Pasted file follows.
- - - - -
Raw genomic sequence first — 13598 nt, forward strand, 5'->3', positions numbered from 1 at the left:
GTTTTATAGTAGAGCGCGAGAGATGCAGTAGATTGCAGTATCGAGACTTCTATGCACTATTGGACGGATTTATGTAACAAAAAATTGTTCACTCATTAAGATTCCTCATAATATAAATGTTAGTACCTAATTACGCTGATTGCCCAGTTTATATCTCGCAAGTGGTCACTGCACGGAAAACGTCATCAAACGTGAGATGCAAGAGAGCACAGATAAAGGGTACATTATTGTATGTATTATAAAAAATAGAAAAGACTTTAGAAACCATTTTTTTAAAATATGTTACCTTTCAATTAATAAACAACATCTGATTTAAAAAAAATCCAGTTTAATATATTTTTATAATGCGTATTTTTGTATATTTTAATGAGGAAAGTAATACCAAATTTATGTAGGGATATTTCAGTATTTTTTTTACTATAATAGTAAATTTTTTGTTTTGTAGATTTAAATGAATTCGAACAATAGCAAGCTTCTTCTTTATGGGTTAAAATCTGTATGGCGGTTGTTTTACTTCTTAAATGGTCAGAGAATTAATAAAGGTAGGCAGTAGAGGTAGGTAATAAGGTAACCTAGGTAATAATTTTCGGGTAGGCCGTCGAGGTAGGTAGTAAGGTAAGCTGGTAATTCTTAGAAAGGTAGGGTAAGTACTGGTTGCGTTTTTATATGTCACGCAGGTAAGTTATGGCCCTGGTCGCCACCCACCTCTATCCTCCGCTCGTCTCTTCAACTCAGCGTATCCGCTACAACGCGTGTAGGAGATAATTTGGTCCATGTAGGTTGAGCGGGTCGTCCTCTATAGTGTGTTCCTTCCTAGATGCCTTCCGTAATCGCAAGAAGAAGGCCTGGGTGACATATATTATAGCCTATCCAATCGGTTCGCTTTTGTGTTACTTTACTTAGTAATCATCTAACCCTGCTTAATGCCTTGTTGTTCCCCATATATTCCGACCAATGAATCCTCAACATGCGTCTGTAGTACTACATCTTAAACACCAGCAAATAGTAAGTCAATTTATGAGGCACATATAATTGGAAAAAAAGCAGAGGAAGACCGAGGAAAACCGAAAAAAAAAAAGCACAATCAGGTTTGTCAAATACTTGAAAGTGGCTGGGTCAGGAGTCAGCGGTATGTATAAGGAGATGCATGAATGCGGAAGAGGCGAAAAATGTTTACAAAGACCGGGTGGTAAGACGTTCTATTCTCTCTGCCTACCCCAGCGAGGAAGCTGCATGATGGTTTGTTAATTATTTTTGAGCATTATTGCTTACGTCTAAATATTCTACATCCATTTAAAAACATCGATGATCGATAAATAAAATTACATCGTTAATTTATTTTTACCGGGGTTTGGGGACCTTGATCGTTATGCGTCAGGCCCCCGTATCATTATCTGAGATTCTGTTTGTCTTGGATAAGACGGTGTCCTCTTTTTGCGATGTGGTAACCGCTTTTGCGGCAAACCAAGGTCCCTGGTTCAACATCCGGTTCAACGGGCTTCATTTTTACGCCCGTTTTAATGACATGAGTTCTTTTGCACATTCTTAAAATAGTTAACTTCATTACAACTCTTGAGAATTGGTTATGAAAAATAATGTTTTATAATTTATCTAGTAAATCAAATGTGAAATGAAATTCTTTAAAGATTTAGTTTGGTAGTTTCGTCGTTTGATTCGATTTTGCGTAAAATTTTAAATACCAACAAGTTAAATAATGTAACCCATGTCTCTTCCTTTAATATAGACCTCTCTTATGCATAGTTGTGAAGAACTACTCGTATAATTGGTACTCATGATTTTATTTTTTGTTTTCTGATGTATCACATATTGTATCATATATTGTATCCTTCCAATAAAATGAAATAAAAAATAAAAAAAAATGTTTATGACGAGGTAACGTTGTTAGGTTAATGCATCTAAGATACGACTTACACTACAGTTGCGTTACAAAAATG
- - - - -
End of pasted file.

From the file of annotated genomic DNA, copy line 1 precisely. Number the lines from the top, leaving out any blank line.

Raw genomic sequence first — 13598 nt, forward strand, 5'->3', positions numbered from 1 at the left: